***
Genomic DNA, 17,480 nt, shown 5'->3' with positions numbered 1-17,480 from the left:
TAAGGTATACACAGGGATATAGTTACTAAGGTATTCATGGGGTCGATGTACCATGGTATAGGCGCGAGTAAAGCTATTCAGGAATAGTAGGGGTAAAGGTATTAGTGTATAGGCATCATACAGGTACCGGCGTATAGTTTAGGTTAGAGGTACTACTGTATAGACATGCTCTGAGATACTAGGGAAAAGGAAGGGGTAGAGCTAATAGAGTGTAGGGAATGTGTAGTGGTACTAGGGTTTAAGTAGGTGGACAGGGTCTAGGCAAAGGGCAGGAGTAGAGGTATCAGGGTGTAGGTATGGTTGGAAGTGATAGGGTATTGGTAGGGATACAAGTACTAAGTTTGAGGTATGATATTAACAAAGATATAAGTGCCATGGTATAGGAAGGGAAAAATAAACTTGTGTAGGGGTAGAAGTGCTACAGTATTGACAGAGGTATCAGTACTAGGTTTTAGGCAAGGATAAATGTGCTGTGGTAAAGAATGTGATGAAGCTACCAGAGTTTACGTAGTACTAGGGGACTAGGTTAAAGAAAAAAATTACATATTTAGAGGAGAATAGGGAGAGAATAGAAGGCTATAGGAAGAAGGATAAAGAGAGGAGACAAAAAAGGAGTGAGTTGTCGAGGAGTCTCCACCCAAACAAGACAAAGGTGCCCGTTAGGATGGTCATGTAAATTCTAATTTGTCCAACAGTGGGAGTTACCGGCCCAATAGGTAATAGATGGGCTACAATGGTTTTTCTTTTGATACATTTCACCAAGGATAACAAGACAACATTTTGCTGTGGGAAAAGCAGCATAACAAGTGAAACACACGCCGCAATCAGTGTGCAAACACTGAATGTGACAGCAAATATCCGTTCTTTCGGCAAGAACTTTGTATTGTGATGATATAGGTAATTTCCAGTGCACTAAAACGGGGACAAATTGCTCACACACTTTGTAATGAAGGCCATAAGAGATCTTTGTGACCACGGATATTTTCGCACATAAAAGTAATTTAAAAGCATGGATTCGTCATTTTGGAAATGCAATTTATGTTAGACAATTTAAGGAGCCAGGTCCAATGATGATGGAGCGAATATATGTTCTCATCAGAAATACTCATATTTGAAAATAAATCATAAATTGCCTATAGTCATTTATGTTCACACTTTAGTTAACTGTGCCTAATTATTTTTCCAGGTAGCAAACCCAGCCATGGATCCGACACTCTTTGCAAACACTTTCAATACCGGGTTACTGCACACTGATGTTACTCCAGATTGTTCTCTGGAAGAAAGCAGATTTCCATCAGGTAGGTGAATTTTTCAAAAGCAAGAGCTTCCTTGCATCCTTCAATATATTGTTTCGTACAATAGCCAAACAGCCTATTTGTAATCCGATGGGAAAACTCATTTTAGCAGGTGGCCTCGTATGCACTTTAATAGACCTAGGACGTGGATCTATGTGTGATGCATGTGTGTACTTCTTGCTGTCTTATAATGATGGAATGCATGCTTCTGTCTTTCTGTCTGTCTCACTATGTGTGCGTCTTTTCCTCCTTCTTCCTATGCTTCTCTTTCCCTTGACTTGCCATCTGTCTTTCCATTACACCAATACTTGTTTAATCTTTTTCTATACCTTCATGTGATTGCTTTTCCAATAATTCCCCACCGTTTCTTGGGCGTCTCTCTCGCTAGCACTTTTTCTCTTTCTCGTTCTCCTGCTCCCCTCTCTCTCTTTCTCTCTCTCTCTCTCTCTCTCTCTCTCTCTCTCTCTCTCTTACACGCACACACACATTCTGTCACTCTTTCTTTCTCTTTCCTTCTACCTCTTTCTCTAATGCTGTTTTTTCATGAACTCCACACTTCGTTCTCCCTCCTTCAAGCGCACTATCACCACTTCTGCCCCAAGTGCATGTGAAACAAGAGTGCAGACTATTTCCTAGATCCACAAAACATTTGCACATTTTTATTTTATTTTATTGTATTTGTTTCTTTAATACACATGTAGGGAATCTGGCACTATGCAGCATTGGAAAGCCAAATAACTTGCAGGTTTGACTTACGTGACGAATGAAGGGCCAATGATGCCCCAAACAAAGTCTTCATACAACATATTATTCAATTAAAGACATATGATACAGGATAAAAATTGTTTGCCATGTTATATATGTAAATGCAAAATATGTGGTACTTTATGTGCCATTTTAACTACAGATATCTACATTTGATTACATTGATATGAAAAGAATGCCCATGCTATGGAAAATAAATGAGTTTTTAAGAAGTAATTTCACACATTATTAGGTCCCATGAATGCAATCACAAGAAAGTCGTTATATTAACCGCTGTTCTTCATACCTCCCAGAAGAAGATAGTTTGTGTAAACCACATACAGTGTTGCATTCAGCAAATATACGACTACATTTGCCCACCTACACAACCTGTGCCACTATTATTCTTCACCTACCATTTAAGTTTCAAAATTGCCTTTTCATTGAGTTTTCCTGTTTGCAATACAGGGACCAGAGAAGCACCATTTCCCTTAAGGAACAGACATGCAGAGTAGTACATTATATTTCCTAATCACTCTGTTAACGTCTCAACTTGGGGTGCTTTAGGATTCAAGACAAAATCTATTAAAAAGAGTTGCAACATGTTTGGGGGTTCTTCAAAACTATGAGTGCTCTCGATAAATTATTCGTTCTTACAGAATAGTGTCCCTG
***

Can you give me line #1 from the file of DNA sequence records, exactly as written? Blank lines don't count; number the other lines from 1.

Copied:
Genomic DNA, 17,480 nt, shown 5'->3' with positions numbered 1-17,480 from the left: